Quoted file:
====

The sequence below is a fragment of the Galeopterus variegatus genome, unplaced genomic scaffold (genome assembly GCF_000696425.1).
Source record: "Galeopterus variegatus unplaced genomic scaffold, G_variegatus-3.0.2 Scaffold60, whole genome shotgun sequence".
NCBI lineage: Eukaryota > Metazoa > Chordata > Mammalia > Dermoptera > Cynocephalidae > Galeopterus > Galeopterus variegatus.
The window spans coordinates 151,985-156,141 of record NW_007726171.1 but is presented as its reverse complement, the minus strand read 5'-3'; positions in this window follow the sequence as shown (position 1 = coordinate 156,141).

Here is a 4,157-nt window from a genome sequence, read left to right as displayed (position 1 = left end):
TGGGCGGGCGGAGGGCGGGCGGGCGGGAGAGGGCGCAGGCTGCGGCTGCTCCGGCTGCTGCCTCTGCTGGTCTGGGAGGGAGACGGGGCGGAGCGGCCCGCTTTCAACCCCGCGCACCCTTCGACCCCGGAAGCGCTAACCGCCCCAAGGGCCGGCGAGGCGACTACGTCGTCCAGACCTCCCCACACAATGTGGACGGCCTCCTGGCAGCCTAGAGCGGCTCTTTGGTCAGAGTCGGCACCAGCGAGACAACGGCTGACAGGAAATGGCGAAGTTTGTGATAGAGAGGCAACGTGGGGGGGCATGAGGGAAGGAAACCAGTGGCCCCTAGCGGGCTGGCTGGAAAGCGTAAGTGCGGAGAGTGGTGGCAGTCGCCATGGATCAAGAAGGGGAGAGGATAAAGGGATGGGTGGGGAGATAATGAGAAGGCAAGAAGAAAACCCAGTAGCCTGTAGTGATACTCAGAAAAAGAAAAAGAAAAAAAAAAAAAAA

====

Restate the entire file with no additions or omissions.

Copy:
The sequence below is a fragment of the Galeopterus variegatus genome, unplaced genomic scaffold (genome assembly GCF_000696425.1).
Source record: "Galeopterus variegatus unplaced genomic scaffold, G_variegatus-3.0.2 Scaffold60, whole genome shotgun sequence".
NCBI lineage: Eukaryota > Metazoa > Chordata > Mammalia > Dermoptera > Cynocephalidae > Galeopterus > Galeopterus variegatus.
The window spans coordinates 151,985-156,141 of record NW_007726171.1 but is presented as its reverse complement, the minus strand read 5'-3'; positions in this window follow the sequence as shown (position 1 = coordinate 156,141).

Here is a 4,157-nt window from a genome sequence, read left to right as displayed (position 1 = left end):
TGGGCGGGCGGAGGGCGGGCGGGCGGGAGAGGGCGCAGGCTGCGGCTGCTCCGGCTGCTGCCTCTGCTGGTCTGGGAGGGAGACGGGGCGGAGCGGCCCGCTTTCAACCCCGCGCACCCTTCGACCCCGGAAGCGCTAACCGCCCCAAGGGCCGGCGAGGCGACTACGTCGTCCAGACCTCCCCACACAATGTGGACGGCCTCCTGGCAGCCTAGAGCGGCTCTTTGGTCAGAGTCGGCACCAGCGAGACAACGGCTGACAGGAAATGGCGAAGTTTGTGATAGAGAGGCAACGTGGGGGGGCATGAGGGAAGGAAACCAGTGGCCCCTAGCGGGCTGGCTGGAAAGCGTAAGTGCGGAGAGTGGTGGCAGTCGCCATGGATCAAGAAGGGGAGAGGATAAAGGGATGGGTGGGGAGATAATGAGAAGGCAAGAAGAAAACCCAGTAGCCTGTAGTGATACTCAGAAAAAGAAAAAGAAAAAAAAAAAAAAA